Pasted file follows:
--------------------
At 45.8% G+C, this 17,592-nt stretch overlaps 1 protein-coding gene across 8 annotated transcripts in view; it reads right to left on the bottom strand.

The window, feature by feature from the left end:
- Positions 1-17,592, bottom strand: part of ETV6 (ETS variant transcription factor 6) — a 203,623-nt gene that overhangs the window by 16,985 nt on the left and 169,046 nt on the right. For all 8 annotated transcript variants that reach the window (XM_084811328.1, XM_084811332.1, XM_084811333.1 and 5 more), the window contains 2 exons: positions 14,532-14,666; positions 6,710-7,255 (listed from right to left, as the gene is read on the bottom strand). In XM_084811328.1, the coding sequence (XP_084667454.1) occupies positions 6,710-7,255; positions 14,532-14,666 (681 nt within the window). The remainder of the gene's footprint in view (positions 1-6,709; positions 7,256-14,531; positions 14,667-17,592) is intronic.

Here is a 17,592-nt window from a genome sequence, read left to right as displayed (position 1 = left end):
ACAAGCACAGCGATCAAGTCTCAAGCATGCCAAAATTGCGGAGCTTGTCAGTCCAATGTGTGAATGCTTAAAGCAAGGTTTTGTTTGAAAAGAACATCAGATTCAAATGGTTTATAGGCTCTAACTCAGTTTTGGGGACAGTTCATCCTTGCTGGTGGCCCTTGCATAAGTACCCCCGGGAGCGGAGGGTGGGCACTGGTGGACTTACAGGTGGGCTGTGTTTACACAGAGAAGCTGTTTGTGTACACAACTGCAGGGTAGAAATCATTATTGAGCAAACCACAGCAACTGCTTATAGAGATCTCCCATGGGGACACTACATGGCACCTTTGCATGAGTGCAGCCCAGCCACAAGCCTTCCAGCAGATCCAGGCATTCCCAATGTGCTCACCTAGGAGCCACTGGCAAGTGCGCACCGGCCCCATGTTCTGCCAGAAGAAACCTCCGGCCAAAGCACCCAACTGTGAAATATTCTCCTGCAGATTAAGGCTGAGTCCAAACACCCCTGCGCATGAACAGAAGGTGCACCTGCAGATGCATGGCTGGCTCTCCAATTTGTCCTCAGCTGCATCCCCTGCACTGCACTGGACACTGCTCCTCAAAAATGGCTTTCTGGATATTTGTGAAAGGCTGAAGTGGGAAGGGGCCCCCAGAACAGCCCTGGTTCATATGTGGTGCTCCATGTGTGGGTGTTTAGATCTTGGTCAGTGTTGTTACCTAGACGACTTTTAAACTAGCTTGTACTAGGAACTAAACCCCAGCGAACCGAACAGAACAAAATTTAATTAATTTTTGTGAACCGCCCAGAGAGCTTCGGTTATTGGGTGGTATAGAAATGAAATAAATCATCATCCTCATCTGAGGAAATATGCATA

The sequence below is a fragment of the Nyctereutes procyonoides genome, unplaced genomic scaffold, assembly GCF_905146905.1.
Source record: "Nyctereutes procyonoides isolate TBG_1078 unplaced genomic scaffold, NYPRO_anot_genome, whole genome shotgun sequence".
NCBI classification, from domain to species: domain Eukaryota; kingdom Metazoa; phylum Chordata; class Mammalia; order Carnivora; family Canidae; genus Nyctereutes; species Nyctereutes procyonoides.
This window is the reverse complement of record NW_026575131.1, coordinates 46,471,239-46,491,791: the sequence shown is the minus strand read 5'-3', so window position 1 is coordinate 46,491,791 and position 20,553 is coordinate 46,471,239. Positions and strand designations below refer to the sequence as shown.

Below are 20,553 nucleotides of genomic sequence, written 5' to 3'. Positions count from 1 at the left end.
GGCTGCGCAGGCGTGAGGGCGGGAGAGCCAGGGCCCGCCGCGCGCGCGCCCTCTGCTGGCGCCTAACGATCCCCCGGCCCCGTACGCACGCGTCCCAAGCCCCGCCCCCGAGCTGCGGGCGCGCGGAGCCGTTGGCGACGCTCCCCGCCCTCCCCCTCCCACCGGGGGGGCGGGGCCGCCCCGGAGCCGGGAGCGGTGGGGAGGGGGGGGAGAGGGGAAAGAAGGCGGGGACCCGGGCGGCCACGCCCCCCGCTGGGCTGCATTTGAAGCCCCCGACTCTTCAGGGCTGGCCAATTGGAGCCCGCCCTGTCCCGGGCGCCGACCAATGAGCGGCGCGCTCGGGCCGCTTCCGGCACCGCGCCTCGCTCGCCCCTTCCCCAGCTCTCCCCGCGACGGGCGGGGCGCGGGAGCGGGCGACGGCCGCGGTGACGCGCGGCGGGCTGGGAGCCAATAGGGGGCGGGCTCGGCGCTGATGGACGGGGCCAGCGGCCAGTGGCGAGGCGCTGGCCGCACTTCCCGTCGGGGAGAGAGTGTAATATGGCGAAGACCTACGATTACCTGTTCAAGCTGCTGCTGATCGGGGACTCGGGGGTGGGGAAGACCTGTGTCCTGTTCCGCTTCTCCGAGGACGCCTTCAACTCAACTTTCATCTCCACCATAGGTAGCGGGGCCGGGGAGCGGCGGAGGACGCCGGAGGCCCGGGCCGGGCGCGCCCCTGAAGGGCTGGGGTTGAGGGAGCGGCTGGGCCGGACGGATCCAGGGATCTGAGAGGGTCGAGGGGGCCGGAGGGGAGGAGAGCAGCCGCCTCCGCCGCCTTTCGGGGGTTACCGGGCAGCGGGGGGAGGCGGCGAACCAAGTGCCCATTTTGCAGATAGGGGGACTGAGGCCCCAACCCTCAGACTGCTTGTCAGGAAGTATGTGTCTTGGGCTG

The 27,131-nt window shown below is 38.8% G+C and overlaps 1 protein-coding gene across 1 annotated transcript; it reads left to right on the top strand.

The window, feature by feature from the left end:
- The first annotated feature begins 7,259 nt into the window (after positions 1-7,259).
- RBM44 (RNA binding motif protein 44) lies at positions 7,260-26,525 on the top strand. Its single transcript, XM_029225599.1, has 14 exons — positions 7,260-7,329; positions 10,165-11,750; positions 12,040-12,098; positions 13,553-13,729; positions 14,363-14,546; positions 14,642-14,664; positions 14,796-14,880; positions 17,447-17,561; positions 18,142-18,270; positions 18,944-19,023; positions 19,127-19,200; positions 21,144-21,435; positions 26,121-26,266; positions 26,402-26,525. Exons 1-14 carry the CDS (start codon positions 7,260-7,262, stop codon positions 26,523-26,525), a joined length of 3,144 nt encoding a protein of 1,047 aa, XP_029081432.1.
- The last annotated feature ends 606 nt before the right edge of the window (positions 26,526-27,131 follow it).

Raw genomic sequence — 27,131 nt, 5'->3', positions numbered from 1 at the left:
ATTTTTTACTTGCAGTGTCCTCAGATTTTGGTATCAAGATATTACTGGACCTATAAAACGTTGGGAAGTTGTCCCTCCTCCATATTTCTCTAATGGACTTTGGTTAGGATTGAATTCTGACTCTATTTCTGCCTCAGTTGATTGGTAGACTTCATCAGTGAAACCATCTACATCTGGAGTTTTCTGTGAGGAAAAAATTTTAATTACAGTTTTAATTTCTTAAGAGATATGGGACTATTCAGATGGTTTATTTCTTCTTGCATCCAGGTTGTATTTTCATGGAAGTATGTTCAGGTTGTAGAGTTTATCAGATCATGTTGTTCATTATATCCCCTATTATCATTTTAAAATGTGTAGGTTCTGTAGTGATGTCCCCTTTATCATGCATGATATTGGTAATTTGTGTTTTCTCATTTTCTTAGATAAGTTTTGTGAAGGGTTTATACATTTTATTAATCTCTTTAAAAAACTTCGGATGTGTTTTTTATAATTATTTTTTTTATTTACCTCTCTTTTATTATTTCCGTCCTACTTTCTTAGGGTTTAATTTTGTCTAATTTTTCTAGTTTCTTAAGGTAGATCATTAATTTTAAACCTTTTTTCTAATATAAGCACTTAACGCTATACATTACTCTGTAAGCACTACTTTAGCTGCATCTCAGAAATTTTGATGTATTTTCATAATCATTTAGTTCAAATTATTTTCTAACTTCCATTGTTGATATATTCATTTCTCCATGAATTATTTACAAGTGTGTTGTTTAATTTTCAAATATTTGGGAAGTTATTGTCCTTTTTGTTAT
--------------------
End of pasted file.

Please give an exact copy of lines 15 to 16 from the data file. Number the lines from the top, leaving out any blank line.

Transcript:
- RBM44 (RNA binding motif protein 44) lies at positions 7,260-26,525 on the top strand. Its single transcript, XM_029225599.1, has 14 exons — positions 7,260-7,329; positions 10,165-11,750; positions 12,040-12,098; positions 13,553-13,729; positions 14,363-14,546; positions 14,642-14,664; positions 14,796-14,880; positions 17,447-17,561; positions 18,142-18,270; positions 18,944-19,023; positions 19,127-19,200; positions 21,144-21,435; positions 26,121-26,266; positions 26,402-26,525. Exons 1-14 carry the CDS (start codon positions 7,260-7,262, stop codon positions 26,523-26,525), a joined length of 3,144 nt encoding a protein of 1,047 aa, XP_029081432.1.
- The last annotated feature ends 606 nt before the right edge of the window (positions 26,526-27,131 follow it).